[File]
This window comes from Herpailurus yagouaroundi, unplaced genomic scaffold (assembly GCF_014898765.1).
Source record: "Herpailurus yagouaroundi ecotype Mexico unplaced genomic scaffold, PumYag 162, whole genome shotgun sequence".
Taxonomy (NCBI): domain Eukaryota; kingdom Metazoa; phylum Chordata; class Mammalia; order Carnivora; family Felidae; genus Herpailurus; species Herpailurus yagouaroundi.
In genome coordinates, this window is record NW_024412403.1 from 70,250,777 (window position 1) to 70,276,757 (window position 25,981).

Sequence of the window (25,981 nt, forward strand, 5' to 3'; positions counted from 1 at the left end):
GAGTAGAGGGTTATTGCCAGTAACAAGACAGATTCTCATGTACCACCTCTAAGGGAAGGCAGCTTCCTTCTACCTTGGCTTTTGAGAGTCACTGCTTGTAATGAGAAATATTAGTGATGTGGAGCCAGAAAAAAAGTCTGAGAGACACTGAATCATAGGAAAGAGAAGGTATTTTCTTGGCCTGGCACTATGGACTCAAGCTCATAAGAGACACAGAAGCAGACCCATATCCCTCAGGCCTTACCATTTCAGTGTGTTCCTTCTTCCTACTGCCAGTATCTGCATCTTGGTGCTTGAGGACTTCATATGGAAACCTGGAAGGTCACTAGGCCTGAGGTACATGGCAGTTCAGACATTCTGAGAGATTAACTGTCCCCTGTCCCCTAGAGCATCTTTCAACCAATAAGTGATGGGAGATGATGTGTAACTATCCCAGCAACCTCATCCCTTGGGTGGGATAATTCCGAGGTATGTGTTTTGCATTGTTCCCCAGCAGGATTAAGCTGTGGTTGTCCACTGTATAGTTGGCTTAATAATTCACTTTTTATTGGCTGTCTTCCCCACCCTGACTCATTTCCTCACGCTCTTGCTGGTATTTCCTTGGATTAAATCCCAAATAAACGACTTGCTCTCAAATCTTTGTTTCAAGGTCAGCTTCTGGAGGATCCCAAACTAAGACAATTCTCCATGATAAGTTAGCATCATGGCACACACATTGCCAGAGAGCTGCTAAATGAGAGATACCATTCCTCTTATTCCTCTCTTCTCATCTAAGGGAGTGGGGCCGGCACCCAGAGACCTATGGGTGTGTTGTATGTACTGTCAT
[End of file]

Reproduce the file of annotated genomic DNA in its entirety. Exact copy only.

This window comes from Herpailurus yagouaroundi, unplaced genomic scaffold (assembly GCF_014898765.1).
Source record: "Herpailurus yagouaroundi ecotype Mexico unplaced genomic scaffold, PumYag 162, whole genome shotgun sequence".
Taxonomy (NCBI): domain Eukaryota; kingdom Metazoa; phylum Chordata; class Mammalia; order Carnivora; family Felidae; genus Herpailurus; species Herpailurus yagouaroundi.
In genome coordinates, this window is record NW_024412403.1 from 70,250,777 (window position 1) to 70,276,757 (window position 25,981).

Sequence of the window (25,981 nt, forward strand, 5' to 3'; positions counted from 1 at the left end):
GAGTAGAGGGTTATTGCCAGTAACAAGACAGATTCTCATGTACCACCTCTAAGGGAAGGCAGCTTCCTTCTACCTTGGCTTTTGAGAGTCACTGCTTGTAATGAGAAATATTAGTGATGTGGAGCCAGAAAAAAAGTCTGAGAGACACTGAATCATAGGAAAGAGAAGGTATTTTCTTGGCCTGGCACTATGGACTCAAGCTCATAAGAGACACAGAAGCAGACCCATATCCCTCAGGCCTTACCATTTCAGTGTGTTCCTTCTTCCTACTGCCAGTATCTGCATCTTGGTGCTTGAGGACTTCATATGGAAACCTGGAAGGTCACTAGGCCTGAGGTACATGGCAGTTCAGACATTCTGAGAGATTAACTGTCCCCTGTCCCCTAGAGCATCTTTCAACCAATAAGTGATGGGAGATGATGTGTAACTATCCCAGCAACCTCATCCCTTGGGTGGGATAATTCCGAGGTATGTGTTTTGCATTGTTCCCCAGCAGGATTAAGCTGTGGTTGTCCACTGTATAGTTGGCTTAATAATTCACTTTTTATTGGCTGTCTTCCCCACCCTGACTCATTTCCTCACGCTCTTGCTGGTATTTCCTTGGATTAAATCCCAAATAAACGACTTGCTCTCAAATCTTTGTTTCAAGGTCAGCTTCTGGAGGATCCCAAACTAAGACAATTCTCCATGATAAGTTAGCATCATGGCACACACATTGCCAGAGAGCTGCTAAATGAGAGATACCATTCCTCTTATTCCTCTCTTCTCATCTAAGGGAGTGGGGCCGGCACCCAGAGACCTATGGGTGTGTTGTATGTACTGTCAT